A small band of Republicans joined with all House Democrats on Monday to block a snap vote to impeach Alejandro Mayorkas, the homeland security secretary, turning back an attempt to oust him before a G.O.P.-led committee has completed its investigation into his agency’s handling of the southwest border.
The impeachment vote was forced by Representative Marjorie Taylor Greene, a hard-right Republican from Georgia. But it was shot down by a vote of 209 to 201.
Eight Republicans, including veteran lawmakers who want to see an impeachment investigation follow traditional steps, voted with Democrats to block the vote and send the matter to the Homeland Security Committee. An impeachment inquiry is already underway there.
“Secretary Mayorkas continues to be laser-focused on the safety and security of our nation,” said Mia Ehrenberg, a spokeswoman for the Department of Homeland Security. “This baseless attack is completely without merit and a harmful distraction from our critical national security priorities.”
In pushing to impeach Mr. Mayorkas, Ms. Greene did not accuse him of personally committing any crimes. But she blamed him for the state of the border, where thousands of migrants are arrested daily.
“Our border is wide open and Americans are dying everyday,” Ms. Greene wrote on the social media site X before the vote. “It’s time for Congress to hold the Biden administration accountable.”
Republicans have pushed for months to make Mr. Mayorkas the first cabinet official to be impeached since William W. Belknap, the secretary of war, in 1876. But any impeachment effort that passes the House is sure to meet with defeat in the Democratic-controlled Senate.
Some mainstream Republicans have long expressed reservations about impeaching Mr. Mayorkas over what amounts to policy differences without a finding of actual wrongdoing. The House Homeland Security Committee, led by Representative Mark E. Green, Republican of Tennessee, has been investigating Mr. Mayorkas and his agency for months.
A committee spokesman said on Monday that the panel was in the “final phase of our five-phase investigation of Secretary Mayorkas, and we are continuing to compile compelling evidence of his role in this intentional and unprecedented border crisis.”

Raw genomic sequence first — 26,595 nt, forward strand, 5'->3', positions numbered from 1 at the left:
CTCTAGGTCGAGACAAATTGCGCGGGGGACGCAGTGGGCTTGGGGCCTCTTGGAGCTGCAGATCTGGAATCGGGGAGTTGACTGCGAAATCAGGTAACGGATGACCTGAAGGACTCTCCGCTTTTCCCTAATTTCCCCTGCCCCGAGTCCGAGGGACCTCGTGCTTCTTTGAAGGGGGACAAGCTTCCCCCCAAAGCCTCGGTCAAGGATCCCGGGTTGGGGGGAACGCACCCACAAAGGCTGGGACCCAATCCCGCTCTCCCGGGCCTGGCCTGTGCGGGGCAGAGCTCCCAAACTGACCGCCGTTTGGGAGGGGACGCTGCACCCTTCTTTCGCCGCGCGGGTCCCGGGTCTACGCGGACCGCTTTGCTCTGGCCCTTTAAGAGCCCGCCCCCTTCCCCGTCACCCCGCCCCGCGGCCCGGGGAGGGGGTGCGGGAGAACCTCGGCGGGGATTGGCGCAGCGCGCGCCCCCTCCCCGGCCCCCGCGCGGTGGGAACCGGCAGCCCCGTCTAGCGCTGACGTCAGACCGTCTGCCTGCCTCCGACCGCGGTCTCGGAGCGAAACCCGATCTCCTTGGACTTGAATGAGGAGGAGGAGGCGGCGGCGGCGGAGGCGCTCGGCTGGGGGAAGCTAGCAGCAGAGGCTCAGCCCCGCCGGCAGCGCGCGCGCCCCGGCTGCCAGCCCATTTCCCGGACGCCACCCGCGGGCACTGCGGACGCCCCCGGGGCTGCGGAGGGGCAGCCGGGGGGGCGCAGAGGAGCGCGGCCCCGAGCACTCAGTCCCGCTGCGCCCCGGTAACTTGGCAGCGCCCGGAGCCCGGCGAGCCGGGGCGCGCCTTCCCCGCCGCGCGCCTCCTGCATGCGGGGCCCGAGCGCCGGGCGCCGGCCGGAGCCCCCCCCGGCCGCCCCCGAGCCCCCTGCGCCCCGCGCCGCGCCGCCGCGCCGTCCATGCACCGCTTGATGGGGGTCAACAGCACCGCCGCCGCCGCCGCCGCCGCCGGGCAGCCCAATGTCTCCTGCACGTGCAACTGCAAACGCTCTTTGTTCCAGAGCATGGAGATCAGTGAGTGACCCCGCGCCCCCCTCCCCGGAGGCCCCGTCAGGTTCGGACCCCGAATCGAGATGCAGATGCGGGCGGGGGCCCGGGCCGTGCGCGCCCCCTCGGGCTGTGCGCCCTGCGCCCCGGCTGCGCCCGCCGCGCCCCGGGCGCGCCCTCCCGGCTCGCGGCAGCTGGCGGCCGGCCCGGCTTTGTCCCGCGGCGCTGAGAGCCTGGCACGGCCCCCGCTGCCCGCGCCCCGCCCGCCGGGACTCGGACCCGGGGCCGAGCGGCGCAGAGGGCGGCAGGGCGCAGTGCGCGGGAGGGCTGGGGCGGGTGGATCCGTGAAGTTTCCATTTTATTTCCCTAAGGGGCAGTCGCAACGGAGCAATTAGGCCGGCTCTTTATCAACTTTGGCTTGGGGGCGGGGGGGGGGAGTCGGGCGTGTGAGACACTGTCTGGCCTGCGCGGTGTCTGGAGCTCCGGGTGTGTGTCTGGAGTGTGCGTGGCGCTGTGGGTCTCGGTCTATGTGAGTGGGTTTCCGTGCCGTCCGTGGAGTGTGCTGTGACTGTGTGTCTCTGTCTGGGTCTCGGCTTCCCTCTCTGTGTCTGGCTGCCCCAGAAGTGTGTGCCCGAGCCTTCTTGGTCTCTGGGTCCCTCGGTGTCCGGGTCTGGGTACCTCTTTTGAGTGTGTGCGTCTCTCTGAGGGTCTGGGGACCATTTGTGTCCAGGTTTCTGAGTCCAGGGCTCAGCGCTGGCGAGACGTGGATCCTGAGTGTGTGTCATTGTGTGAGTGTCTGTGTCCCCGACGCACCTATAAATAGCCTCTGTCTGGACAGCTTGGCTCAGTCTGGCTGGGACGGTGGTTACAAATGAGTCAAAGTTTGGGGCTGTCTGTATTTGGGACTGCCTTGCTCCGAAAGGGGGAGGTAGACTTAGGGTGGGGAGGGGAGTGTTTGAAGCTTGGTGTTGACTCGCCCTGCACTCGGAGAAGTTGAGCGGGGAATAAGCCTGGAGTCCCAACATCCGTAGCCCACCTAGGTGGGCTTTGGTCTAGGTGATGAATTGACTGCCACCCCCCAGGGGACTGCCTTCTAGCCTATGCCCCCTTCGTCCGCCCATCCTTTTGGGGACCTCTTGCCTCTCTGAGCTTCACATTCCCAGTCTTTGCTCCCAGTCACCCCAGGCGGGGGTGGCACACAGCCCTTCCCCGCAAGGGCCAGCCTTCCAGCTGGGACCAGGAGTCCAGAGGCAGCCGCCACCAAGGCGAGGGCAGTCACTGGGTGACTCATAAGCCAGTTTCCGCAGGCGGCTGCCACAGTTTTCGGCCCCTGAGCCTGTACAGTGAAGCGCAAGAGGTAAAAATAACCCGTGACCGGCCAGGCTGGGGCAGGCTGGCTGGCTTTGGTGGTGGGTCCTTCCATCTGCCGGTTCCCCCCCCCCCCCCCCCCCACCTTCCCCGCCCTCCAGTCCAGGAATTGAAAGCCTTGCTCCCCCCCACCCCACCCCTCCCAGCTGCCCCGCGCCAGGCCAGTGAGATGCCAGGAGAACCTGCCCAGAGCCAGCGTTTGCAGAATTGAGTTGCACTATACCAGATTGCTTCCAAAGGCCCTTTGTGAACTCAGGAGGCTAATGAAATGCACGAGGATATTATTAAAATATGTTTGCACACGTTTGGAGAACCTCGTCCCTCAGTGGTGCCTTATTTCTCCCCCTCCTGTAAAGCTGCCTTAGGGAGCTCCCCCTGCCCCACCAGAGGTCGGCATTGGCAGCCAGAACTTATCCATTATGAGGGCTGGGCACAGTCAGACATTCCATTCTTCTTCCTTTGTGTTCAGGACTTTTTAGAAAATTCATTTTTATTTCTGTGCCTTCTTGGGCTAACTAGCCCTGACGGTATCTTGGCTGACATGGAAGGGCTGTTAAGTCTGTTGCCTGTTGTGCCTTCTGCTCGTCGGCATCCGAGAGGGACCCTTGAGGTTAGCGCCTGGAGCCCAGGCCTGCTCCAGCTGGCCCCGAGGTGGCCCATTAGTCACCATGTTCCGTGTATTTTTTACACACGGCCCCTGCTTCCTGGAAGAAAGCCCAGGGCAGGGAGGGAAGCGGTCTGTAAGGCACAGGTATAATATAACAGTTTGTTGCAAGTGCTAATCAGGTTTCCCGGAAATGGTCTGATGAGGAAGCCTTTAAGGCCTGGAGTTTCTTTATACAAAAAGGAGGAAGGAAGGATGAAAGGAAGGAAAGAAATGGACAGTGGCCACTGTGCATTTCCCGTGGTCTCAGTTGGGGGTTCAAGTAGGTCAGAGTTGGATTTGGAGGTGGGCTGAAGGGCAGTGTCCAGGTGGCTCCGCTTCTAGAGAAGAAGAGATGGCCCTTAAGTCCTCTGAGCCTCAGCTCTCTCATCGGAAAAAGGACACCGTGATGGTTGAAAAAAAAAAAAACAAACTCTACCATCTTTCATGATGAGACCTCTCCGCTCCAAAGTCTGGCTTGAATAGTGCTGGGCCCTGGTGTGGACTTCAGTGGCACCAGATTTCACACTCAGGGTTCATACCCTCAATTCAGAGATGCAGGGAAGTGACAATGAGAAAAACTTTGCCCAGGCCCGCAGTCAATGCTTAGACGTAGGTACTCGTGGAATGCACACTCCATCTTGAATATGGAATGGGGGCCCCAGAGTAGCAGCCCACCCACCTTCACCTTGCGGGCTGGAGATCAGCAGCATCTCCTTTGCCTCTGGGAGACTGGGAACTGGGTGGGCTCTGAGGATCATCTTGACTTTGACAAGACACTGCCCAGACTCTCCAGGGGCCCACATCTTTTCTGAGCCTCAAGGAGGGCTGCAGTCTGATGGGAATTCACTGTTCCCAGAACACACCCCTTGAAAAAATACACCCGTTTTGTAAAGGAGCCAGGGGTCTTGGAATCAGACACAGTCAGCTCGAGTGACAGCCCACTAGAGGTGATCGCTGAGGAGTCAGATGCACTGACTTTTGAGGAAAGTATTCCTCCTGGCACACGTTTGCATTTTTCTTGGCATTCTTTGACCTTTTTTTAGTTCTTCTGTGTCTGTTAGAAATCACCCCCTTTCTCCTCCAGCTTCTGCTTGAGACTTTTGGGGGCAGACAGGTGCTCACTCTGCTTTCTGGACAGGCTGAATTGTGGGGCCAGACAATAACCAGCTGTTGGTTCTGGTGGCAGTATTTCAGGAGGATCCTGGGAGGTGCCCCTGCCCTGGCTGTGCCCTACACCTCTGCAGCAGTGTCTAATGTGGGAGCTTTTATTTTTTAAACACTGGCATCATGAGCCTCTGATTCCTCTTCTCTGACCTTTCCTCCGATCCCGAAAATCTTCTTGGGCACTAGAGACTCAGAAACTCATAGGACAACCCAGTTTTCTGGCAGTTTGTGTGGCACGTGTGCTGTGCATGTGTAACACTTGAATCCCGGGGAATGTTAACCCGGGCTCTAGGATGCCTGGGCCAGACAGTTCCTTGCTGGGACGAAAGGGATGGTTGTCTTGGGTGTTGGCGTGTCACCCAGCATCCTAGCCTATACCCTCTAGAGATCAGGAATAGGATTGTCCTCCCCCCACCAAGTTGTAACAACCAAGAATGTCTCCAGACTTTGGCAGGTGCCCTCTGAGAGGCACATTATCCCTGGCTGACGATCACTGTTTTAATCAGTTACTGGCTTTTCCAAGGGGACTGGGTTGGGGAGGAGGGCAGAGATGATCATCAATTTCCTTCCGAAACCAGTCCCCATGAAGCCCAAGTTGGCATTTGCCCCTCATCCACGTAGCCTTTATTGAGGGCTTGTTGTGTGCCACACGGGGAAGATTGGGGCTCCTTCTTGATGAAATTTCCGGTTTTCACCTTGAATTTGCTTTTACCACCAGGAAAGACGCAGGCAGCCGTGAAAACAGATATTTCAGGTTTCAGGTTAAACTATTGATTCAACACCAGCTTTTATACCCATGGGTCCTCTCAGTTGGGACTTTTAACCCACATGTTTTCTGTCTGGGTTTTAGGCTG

The spokesman said Mr. Green was “supportive of whatever course of action Congress can employ to hold the secretary accountable.”
Ms. Greene’s effort had picked up some powerful supporters, including Representative Tom Emmer of Minnesota, the No. 3 Republican.
“As I’ve said before, I support impeaching Secretary Mayorkas,” Mr. Emmer wrote on X. “On his watch, Americans have been victimized while criminal cartels, traffickers, and terrorists have been empowered. A vote to impeach Mayorkas is a vote to get our border under control. I’ll be voting to impeach.”
Representative Nick LaLota, a New York Republican who hails from a district won by President Biden, also endorsed impeachment before the vote.
“I’ve seen Navy ship captains held accountable and fired for less than what Mayorkas has done,” Mr. LaLota said. “He’s allowed nearly 10 million people to illegally come to this country and 200,000 Americans to die from fentanyl. He should be held accountable.”
In some ways, the effort to impeach Mr. Mayorkas followed a familiar pattern for House Republicans, many of whom have been pressing for months to impeach Mr. Biden.
Staring down a deadline for funding the government in September, former Speaker Kevin McCarthy announced an impeachment investigation into Mr. Biden, explicitly trying to leverage the process to persuade hard-right members of Congress to support his efforts to avoid a shutdown.
In June, the G.O.P.-led House quashed a move by Representative Lauren Boebert, Republican of Colorado, to quickly impeach Mr. Biden by referring her motion to a committee for further investigation. Like Ms. Greene in her move against Mr. Mayorkas, Ms. Boebert tried to impeach Mr. Biden by charging that his immigration policies constituted high crimes and misdemeanors.
“With our nation teetering mere days from another total government shutdown, we are spending precious time on a Marjorie Taylor Greene impeachment motion. Enough said,” said Representative Bill Pascrell Jr., Democrat of New Jersey. “Secretary Mayorkas is an honorable man who has dedicated years to public service. This matter is so baseless, so pointless, so free of fact or reason, I won’t even bother addressing its lack of merits.”
Immigration advocates and Democratic groups also condemned the impeachment effort as political grandstanding.
“Once again, extremist House Republicans are resorting to cheap political theater in order to distract the American public from their own dysfunction,” said Lia Parada, the chief advocacy officer for the Immigration Hub. “Representative Greene’s resolution to oust Secretary Mayorkas, the fourth attempt from G.O.P. lawmakers this year, recycles stale right-wing theories that have no factual basis but please a fringe base nonetheless.”